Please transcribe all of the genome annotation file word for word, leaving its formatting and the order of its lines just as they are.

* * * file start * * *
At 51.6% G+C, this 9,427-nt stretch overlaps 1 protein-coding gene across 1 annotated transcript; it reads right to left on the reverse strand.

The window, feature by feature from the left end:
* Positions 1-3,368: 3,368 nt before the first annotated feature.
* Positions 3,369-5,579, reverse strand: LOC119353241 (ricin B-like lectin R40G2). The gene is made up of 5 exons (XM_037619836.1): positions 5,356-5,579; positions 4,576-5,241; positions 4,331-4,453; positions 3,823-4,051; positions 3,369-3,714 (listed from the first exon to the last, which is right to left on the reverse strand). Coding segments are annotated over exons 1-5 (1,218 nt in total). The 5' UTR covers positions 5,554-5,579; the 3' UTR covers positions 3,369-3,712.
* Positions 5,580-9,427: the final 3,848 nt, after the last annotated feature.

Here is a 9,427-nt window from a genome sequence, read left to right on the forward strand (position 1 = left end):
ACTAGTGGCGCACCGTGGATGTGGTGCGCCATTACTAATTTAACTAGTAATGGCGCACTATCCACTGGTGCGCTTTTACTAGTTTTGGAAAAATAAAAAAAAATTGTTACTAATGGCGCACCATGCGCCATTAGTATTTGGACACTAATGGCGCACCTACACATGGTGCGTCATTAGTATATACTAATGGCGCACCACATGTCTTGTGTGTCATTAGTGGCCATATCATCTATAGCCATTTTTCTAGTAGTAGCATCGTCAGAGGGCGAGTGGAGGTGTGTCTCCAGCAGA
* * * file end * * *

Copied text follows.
At 51.6% G+C, this 9,427-nt stretch overlaps 1 protein-coding gene across 1 annotated transcript; it reads right to left on the reverse strand.

The window, feature by feature from the left end:
* Positions 1-3,368: 3,368 nt before the first annotated feature.
* Positions 3,369-5,579, reverse strand: LOC119353241 (ricin B-like lectin R40G2). The gene is made up of 5 exons (XM_037619836.1): positions 5,356-5,579; positions 4,576-5,241; positions 4,331-4,453; positions 3,823-4,051; positions 3,369-3,714 (listed from the first exon to the last, which is right to left on the reverse strand). Coding segments are annotated over exons 1-5 (1,218 nt in total). The 5' UTR covers positions 5,554-5,579; the 3' UTR covers positions 3,369-3,712.
* Positions 5,580-9,427: the final 3,848 nt, after the last annotated feature.

Here is a 9,427-nt window from a genome sequence, read left to right on the forward strand (position 1 = left end):
ACTAGTGGCGCACCGTGGATGTGGTGCGCCATTACTAATTTAACTAGTAATGGCGCACTATCCACTGGTGCGCTTTTACTAGTTTTGGAAAAATAAAAAAAAATTGTTACTAATGGCGCACCATGCGCCATTAGTATTTGGACACTAATGGCGCACCTACACATGGTGCGTCATTAGTATATACTAATGGCGCACCACATGTCTTGTGTGTCATTAGTGGCCATATCATCTATAGCCATTTTTCTAGTAGTAGCATCGTCAGAGGGCGAGTGGAGGTGTGTCTCCAGCAGA